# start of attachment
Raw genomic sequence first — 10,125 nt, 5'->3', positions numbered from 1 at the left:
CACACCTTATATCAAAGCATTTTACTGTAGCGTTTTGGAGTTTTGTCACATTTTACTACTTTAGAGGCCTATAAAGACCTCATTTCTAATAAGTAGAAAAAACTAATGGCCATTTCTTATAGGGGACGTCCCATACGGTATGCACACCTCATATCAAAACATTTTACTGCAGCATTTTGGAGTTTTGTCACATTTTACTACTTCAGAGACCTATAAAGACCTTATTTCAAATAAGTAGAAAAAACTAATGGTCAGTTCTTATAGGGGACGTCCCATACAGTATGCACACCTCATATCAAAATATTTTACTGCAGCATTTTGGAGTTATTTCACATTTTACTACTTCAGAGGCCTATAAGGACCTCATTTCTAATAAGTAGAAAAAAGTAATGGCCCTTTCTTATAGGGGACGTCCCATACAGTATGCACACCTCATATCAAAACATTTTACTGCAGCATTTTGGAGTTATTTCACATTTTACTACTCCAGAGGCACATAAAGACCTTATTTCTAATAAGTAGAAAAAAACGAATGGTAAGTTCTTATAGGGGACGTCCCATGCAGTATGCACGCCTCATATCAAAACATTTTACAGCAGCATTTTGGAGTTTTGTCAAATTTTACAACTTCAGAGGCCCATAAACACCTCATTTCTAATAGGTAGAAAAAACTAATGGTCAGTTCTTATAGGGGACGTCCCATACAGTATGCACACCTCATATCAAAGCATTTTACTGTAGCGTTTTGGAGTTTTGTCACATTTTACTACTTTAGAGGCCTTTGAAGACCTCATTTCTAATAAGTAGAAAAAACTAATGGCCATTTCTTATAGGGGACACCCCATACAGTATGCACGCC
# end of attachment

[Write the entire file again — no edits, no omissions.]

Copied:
Raw genomic sequence first — 10,125 nt, 5'->3', positions numbered from 1 at the left:
CACACCTTATATCAAAGCATTTTACTGTAGCGTTTTGGAGTTTTGTCACATTTTACTACTTTAGAGGCCTATAAAGACCTCATTTCTAATAAGTAGAAAAAACTAATGGCCATTTCTTATAGGGGACGTCCCATACGGTATGCACACCTCATATCAAAACATTTTACTGCAGCATTTTGGAGTTTTGTCACATTTTACTACTTCAGAGACCTATAAAGACCTTATTTCAAATAAGTAGAAAAAACTAATGGTCAGTTCTTATAGGGGACGTCCCATACAGTATGCACACCTCATATCAAAATATTTTACTGCAGCATTTTGGAGTTATTTCACATTTTACTACTTCAGAGGCCTATAAGGACCTCATTTCTAATAAGTAGAAAAAAGTAATGGCCCTTTCTTATAGGGGACGTCCCATACAGTATGCACACCTCATATCAAAACATTTTACTGCAGCATTTTGGAGTTATTTCACATTTTACTACTCCAGAGGCACATAAAGACCTTATTTCTAATAAGTAGAAAAAAACGAATGGTAAGTTCTTATAGGGGACGTCCCATGCAGTATGCACGCCTCATATCAAAACATTTTACAGCAGCATTTTGGAGTTTTGTCAAATTTTACAACTTCAGAGGCCCATAAACACCTCATTTCTAATAGGTAGAAAAAACTAATGGTCAGTTCTTATAGGGGACGTCCCATACAGTATGCACACCTCATATCAAAGCATTTTACTGTAGCGTTTTGGAGTTTTGTCACATTTTACTACTTTAGAGGCCTTTGAAGACCTCATTTCTAATAAGTAGAAAAAACTAATGGCCATTTCTTATAGGGGACACCCCATACAGTATGCACGCC